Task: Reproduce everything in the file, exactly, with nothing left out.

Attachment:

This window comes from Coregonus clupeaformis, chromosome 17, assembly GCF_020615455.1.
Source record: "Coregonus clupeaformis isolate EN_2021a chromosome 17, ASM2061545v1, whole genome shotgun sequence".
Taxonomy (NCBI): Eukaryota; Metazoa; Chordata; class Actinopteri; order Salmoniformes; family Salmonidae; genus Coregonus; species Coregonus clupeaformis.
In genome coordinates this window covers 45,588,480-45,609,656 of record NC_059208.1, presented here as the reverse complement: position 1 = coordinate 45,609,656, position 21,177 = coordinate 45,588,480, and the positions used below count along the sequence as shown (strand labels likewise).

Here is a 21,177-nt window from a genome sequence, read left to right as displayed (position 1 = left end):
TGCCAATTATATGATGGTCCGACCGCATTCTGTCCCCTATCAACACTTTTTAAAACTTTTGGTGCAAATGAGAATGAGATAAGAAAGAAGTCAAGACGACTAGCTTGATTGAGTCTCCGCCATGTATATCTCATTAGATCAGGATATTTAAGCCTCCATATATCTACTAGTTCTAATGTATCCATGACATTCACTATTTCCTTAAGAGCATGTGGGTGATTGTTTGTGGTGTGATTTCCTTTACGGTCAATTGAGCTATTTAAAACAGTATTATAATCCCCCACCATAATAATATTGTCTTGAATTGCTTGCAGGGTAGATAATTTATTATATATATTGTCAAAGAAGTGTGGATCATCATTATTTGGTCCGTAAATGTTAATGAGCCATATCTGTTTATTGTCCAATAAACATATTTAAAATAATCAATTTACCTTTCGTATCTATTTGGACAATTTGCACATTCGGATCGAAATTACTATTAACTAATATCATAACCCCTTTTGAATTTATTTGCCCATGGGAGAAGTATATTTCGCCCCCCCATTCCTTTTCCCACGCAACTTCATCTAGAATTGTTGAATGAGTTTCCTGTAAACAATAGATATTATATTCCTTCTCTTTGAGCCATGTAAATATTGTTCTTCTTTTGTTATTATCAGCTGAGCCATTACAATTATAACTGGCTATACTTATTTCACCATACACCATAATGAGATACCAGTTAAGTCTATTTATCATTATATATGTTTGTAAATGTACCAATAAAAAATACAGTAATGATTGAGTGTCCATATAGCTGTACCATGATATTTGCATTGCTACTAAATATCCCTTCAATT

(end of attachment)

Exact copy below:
This window comes from Coregonus clupeaformis, chromosome 17, assembly GCF_020615455.1.
Source record: "Coregonus clupeaformis isolate EN_2021a chromosome 17, ASM2061545v1, whole genome shotgun sequence".
Taxonomy (NCBI): Eukaryota; Metazoa; Chordata; class Actinopteri; order Salmoniformes; family Salmonidae; genus Coregonus; species Coregonus clupeaformis.
In genome coordinates this window covers 45,588,480-45,609,656 of record NC_059208.1, presented here as the reverse complement: position 1 = coordinate 45,609,656, position 21,177 = coordinate 45,588,480, and the positions used below count along the sequence as shown (strand labels likewise).

Here is a 21,177-nt window from a genome sequence, read left to right as displayed (position 1 = left end):
TGCCAATTATATGATGGTCCGACCGCATTCTGTCCCCTATCAACACTTTTTAAAACTTTTGGTGCAAATGAGAATGAGATAAGAAAGAAGTCAAGACGACTAGCTTGATTGAGTCTCCGCCATGTATATCTCATTAGATCAGGATATTTAAGCCTCCATATATCTACTAGTTCTAATGTATCCATGACATTCACTATTTCCTTAAGAGCATGTGGGTGATTGTTTGTGGTGTGATTTCCTTTACGGTCAATTGAGCTATTTAAAACAGTATTATAATCCCCCACCATAATAATATTGTCTTGAATTGCTTGCAGGGTAGATAATTTATTATATATATTGTCAAAGAAGTGTGGATCATCATTATTTGGTCCGTAAATGTTAATGAGCCATATCTGTTTATTGTCCAATAAACATATTTAAAATAATCAATTTACCTTTCGTATCTATTTGGACAATTTGCACATTCGGATCGAAATTACTATTAACTAATATCATAACCCCTTTTGAATTTATTTGCCCATGGGAGAAGTATATTTCGCCCCCCCATTCCTTTTCCCACGCAACTTCATCTAGAATTGTTGAATGAGTTTCCTGTAAACAATAGATATTATATTCCTTCTCTTTGAGCCATGTAAATATTGTTCTTCTTTTGTTATTATCAGCTGAGCCATTACAATTATAACTGGCTATACTTATTTCACCATACACCATAATGAGATACCAGTTAAGTCTATTTATCATTATATATGTTTGTAAATGTACCAATAAAAAATACAGTAATGATTGAGTGTCCATATAGCTGTACCATGATATTTGCATTGCTACTAAATATCCCTTCAATT